Done in by the Carlsen Conundrum

Viswanathan Anand… undermining his own chances and overestimating Carlsen’s capabilities.-PTI

Magnus Carlsen’s ability to engage his older rival in long games and calculate his own moves accurately with amazing consistency spelt Viswanathan Anand’s doom. By Rakesh Rao.

History will record Viswanathan Anand’s defeat to Magnus Carlsen in their World Championship match as “one-sided” or an “easy victory” for the Norwegian challenger. The margin, 6.5-3.5, however, does not reflect the true intensity of some of the games played. After all, numbers seldom tell the complete story.

The 12-game match, though far from a mismatch, never lived up to expectations. A clash involving a five-time champion and a young World No. 1, and that too with the world crown at stake, was seen as the best advertisement for the sport. The match had its moments but was not as close as it promised after four games.

If Anand lost thrice in the following five games to find himself on the brink of being dethroned, it was due to a mix of Carlsen’s ability to engage his older rival in long games and calculate his own moves accurately with amazing consistency.

Anand lost Games Five and Six due to singular error in the fifth and sixth hours of play respectively. In the ninth game, a desperate Anand got the position he is known to excel in, looked like checkmating his rival by force but misread his chances. He over-reached himself even after thinking for 45 minutes for one move. The Indian saw a certain victory for himself and played on. Before long, it became clear that Carlsen had his defence in place and Anand had to deal with another defeat.

With the advantage of hindsight, it can be said that Anand was misreading the positions after two games. For instance, at the press conference after the third game, he clearly underestimated his chances of winning, saying his “upside was not adequate” for a victory. On the contrary, the analysis showed Anand’s best chance of winning a game was here. Though Carlsen said he thought he was “basically lost” at some point, Anand maintained he did not have enough resources to press home the advantage.

Similarly, even in the two games he lost in succession, Anand’s assessment surprised many. In Game Five, he pointed to a rook move as the “decisive mistake”. On the contrary, Carlsen felt threatened by the same move. Computer analysis showed that the position was very much in balance at that point. Anand reiterated he was “lost” after that move although his position deteriorated much later.

Similarly, Anand’s reading of the crucial phase in Game Six also raised many eyebrows. As the match progressed, it became increasingly clear that Anand was undermining his own chances and overestimating Carlsen’s capabilities.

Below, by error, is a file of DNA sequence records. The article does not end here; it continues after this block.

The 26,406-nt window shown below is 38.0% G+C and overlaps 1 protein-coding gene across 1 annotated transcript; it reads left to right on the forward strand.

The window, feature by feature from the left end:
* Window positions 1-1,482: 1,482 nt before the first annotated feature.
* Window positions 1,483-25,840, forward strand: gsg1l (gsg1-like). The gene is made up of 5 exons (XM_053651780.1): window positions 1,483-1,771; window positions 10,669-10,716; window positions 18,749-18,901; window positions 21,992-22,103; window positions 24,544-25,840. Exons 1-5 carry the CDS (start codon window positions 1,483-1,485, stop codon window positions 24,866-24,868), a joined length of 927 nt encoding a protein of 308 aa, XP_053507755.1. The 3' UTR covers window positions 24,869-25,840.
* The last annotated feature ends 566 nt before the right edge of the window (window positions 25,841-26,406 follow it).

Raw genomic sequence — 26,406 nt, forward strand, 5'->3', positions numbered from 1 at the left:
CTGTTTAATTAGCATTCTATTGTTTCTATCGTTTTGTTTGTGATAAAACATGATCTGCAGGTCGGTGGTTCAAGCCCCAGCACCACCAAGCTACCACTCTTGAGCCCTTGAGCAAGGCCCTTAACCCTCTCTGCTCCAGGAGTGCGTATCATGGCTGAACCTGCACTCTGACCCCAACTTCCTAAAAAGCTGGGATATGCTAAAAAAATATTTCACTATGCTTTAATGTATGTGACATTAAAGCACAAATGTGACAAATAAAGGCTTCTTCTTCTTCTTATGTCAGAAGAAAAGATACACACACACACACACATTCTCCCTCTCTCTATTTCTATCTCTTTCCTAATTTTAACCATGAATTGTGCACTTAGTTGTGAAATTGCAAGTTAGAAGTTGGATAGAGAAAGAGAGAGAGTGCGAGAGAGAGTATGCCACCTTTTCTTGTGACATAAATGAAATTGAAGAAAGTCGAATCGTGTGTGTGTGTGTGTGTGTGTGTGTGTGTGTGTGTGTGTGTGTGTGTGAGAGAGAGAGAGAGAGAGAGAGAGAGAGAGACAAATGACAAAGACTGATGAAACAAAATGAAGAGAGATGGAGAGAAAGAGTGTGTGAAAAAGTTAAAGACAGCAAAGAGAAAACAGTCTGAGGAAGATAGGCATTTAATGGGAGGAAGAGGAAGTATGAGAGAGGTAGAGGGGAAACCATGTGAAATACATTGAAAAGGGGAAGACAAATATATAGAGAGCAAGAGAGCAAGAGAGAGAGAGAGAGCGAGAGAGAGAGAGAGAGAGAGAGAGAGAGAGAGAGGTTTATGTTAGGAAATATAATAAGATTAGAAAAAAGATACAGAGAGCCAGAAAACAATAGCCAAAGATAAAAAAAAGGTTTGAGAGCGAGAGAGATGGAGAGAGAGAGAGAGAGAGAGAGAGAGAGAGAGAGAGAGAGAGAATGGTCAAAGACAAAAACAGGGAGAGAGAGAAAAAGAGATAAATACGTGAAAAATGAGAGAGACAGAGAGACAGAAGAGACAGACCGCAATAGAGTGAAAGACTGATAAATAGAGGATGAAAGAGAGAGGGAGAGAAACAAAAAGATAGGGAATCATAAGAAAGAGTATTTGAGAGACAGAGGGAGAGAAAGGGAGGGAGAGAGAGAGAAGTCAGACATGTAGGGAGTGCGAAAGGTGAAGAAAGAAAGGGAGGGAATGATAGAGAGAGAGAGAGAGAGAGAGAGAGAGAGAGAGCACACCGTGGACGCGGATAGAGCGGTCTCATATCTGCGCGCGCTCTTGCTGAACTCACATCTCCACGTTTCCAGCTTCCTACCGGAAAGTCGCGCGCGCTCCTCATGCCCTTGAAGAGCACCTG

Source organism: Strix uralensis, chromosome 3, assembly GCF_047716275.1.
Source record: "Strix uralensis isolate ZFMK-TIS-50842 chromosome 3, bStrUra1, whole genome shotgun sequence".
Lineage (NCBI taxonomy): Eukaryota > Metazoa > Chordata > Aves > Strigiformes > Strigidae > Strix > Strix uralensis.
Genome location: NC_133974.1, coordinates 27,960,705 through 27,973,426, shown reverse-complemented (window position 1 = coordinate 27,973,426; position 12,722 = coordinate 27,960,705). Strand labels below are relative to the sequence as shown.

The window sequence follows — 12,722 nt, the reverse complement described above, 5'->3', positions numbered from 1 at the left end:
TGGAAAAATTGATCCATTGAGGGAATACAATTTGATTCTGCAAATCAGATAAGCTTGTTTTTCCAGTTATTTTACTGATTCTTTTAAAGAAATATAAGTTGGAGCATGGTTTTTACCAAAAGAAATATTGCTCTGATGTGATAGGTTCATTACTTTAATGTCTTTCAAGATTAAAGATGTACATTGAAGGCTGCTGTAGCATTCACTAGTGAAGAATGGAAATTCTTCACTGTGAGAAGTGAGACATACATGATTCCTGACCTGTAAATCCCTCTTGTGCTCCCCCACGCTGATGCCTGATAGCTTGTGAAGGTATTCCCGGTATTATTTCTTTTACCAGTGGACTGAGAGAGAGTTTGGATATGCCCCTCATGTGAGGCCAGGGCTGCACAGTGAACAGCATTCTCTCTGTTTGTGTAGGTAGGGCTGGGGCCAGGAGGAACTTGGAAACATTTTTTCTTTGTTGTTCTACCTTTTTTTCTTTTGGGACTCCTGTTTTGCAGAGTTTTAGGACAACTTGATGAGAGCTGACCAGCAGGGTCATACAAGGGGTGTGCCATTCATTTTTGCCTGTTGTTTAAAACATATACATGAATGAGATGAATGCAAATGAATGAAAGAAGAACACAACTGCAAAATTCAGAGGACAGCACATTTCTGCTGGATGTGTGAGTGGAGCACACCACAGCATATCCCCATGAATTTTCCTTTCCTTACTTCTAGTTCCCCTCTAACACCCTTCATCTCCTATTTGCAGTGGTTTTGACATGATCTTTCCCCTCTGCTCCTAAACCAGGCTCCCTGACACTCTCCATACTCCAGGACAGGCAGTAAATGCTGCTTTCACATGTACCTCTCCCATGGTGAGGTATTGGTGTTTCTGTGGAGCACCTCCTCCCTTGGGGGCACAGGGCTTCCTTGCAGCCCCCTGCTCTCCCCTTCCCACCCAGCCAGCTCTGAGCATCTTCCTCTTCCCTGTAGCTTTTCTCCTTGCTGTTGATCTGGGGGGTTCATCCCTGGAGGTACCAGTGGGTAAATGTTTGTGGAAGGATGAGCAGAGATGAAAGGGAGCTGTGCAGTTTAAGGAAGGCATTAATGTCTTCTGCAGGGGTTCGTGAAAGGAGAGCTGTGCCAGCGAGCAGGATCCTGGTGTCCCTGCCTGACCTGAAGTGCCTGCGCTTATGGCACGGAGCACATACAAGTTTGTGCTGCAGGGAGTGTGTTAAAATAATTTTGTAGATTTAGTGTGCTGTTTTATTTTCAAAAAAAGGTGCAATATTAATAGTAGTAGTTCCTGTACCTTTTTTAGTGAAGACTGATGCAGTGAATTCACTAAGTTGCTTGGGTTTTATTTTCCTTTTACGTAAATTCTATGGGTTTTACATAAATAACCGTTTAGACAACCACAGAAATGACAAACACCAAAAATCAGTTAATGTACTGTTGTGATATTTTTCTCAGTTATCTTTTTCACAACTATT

More than once, Anand’s observations during the press conferences gave an impression that his reading of positions was not as accurate as seen in the past. It was not clear whether Anand was making a conscious attempt to mislead Carlsen, but surely, it did not help Anand’s cause.

Much before the match, former champion Vladimir Kramnik had observed that Anand, perhaps, feared Carlsen. The fact that Anand held a 6-3 head-to-head advantage did not influence the Russian’s observation. He was looking at the manner of losses Anand suffered against Carlsen in their previous two decisive encounters. He had advised Anand to deal with the fear and play freely. Anand started well but the two defeats in the first half of the contest clearly swung the match in Carlsen’s favour.

Looking back, Anand said, “It is clear that he dominated. At the start of the match, I thought my chances depended on my ability to last long games without making a lot of mistakes. This year, I’ve had a lot of problems with mistakes creeping into my play. And I kind of tried to pay some attention to that. But in the end, it was in vain. The way I lost the fifth game was exactly the way, I thought, I could not afford to lose. A fine position in the opening and then, slowly it slipped and so on.

“The (defeat in the) fifth game was a blow because I had really hoped to not to be afraid of him in the long games but simply try to match him. This was not to be. After that, it just got worse and worse. I guess, when it rains, it pours. It is fair enough to congratulate him. My mistakes did not happen by themselves. Clearly he managed to provoke them.”

Factors like age, the difference in the international ratings and rankings of the World champion and the World No. 1, current form etc., did serve as pointers to the eventual result. More than the defeat, the manner of defeat will hurt Anand. After all, Anand knows he played into Carlsen’s hands.

Looking ahead, Anand will have his commitments to fulfil. He is due to play in London (in December) and Zurich (in February). He is yet to decide on taking his place in the eight-man field in March to decide Carlsen’s challenger in the next year’s title-match.

This is clearly not the end of the road for Anand. Many players have questioned his motivation, based on his age and the desire to spend more time with young son, Akhil. In life, priorities do change. Like Kramnik, Anand, too, can bounce back with renewed vengeance, reflecting his desire to prove that he is far from finished.

Objectively, why should Anand put his head down? After all, losing to the strongest player on the planet can never be a matter of shame.